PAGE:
Forget standing outside your favorite store waiting for the doors to open so you can get an incredible deal. The real action on Black Friday this year is in the showroom.
Just ask Earl Hesterberg, president and CEO of Group 1 Automotive.
"This year there will be a lot more people out on Friday," he said. "We're out marketing, advertising and trying to make sure buyers know we'll be ready for them."
While Hesterberg admitted that Black Friday isn't usually identified as a big day for auto sales, Kelley Blue Book is estimating sales will be 3.6 percent higher than that day last year. That would be an impressive gain, as Black Friday in 2012 saw strong sales spurred by a rebound on the East Coast after Hurricane Sandy.
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"Sales in November tend to be heavily skewed toward the end of the month because of Black Friday sales events, such as General Motors' current supplier pricing promotion and deals on Ford models, so [the month's] sales could surpass current expectations if the available deals are especially enticing," said Alec Gutierrez, senior analyst for Kelley Blue Book.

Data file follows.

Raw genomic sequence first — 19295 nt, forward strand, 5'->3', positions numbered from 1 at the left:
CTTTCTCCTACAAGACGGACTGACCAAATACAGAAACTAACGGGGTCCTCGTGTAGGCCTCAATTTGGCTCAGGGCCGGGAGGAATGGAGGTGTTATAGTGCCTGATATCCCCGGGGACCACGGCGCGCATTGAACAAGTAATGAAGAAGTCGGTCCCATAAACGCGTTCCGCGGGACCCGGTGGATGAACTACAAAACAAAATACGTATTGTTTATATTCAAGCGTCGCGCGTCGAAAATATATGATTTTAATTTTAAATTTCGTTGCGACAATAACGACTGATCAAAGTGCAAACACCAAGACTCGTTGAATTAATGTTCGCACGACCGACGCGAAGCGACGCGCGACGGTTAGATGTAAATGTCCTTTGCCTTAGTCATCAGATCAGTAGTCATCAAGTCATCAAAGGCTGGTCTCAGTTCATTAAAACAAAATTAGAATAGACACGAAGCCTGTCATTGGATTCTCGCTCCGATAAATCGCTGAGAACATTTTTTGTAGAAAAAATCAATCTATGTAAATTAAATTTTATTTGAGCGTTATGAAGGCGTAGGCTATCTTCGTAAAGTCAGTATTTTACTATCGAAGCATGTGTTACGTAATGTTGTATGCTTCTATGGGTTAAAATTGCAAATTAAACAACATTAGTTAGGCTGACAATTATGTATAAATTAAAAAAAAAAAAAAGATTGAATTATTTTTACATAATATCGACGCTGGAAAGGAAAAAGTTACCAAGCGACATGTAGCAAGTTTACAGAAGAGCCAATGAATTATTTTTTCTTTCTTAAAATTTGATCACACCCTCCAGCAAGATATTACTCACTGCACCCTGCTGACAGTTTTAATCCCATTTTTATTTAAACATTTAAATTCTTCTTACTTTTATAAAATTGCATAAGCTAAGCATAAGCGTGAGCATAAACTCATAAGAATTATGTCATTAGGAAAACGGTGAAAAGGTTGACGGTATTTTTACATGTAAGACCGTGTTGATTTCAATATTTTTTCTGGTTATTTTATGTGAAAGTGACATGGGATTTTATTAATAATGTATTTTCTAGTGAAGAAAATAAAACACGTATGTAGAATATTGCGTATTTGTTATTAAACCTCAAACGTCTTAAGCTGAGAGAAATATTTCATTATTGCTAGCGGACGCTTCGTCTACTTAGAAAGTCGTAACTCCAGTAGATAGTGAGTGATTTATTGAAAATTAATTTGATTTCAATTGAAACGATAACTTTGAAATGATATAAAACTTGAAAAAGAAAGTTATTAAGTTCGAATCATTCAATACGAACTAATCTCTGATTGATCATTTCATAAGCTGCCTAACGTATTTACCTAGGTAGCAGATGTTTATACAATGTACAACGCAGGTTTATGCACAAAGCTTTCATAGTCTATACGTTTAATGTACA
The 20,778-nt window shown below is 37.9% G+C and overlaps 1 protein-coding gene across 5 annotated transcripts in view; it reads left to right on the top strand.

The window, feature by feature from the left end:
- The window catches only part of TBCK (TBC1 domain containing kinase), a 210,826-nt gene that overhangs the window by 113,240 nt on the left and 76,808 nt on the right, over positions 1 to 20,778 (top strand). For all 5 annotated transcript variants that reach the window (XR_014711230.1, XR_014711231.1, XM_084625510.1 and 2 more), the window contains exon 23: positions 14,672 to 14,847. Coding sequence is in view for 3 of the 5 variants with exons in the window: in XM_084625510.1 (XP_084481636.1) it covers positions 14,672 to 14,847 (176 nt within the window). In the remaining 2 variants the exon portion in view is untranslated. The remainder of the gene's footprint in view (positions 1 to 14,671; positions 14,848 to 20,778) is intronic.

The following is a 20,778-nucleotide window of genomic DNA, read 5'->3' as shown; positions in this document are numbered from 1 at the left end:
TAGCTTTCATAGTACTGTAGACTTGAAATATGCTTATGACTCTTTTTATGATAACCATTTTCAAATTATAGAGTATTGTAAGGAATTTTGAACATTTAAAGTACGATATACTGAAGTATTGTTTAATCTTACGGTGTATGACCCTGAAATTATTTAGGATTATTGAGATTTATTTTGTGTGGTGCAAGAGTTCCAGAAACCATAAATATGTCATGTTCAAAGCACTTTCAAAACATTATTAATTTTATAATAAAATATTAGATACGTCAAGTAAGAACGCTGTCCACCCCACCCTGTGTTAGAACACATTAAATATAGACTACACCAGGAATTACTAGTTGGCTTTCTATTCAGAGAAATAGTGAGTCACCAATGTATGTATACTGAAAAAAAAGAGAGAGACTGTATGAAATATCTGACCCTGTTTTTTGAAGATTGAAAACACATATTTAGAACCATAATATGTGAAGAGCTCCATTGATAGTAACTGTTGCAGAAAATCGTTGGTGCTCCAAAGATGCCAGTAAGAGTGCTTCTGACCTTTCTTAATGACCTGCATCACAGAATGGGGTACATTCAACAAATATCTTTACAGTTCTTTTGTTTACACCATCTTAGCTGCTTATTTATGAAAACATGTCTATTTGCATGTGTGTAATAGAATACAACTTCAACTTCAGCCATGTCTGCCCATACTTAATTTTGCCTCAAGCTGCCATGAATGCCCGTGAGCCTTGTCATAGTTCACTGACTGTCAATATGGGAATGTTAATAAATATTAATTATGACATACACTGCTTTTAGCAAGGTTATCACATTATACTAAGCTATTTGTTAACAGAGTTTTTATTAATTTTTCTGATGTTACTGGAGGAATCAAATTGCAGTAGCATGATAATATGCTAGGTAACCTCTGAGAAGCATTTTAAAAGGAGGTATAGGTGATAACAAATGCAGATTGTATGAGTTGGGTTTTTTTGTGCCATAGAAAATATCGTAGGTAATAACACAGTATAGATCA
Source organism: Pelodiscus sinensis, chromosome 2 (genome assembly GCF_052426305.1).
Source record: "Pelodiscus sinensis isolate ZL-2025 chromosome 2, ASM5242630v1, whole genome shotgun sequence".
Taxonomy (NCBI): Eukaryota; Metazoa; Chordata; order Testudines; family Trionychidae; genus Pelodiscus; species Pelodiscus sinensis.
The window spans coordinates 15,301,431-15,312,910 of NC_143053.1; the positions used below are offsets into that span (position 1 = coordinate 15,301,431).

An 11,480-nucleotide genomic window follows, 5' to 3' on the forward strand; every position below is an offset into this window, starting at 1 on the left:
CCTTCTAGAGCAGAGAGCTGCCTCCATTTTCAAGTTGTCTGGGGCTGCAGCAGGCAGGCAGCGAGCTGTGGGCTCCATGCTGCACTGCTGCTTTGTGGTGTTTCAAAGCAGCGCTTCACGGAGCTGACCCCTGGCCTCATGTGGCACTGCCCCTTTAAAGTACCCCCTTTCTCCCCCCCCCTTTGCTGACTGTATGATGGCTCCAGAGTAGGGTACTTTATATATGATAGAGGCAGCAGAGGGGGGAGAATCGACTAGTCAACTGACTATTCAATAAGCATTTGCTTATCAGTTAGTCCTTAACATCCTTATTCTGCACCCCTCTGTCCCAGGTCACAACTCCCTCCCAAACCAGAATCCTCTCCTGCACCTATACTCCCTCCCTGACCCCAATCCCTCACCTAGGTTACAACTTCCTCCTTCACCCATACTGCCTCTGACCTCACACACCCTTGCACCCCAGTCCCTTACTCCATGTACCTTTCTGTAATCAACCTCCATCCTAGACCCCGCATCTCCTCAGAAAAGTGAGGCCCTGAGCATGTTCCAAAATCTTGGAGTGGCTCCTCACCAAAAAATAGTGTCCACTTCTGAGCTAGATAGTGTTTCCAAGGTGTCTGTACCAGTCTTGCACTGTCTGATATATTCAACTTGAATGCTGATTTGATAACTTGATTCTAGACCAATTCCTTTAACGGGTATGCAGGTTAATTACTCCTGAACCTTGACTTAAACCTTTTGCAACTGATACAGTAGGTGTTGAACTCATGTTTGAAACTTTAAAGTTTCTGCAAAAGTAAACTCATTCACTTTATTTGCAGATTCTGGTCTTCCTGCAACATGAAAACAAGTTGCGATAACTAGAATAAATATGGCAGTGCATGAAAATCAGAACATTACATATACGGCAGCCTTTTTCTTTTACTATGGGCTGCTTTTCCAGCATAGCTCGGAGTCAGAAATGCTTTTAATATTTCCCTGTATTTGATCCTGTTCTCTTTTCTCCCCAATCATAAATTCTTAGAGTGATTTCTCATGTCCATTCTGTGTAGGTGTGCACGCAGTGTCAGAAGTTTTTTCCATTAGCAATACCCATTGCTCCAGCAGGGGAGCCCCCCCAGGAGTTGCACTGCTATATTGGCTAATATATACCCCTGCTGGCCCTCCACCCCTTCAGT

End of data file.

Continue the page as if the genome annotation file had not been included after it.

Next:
Luxury rides rolling strong
The biggest sales on Friday may be racked up by the luxury automakers, who are all aggressively marketing holiday specials. Whether it's Lexus running its annual December to Remember Sales Event, or BMW promoting its Happier New Year Event, the luxury automakers have been working harder than ever to close out the year with strong sales.
"This November, our luxury sales have been stronger than they've been in years," Hesterberg said. "All these brands are out there are trying to outdo each other, and they are running their ads much earlier than in the past."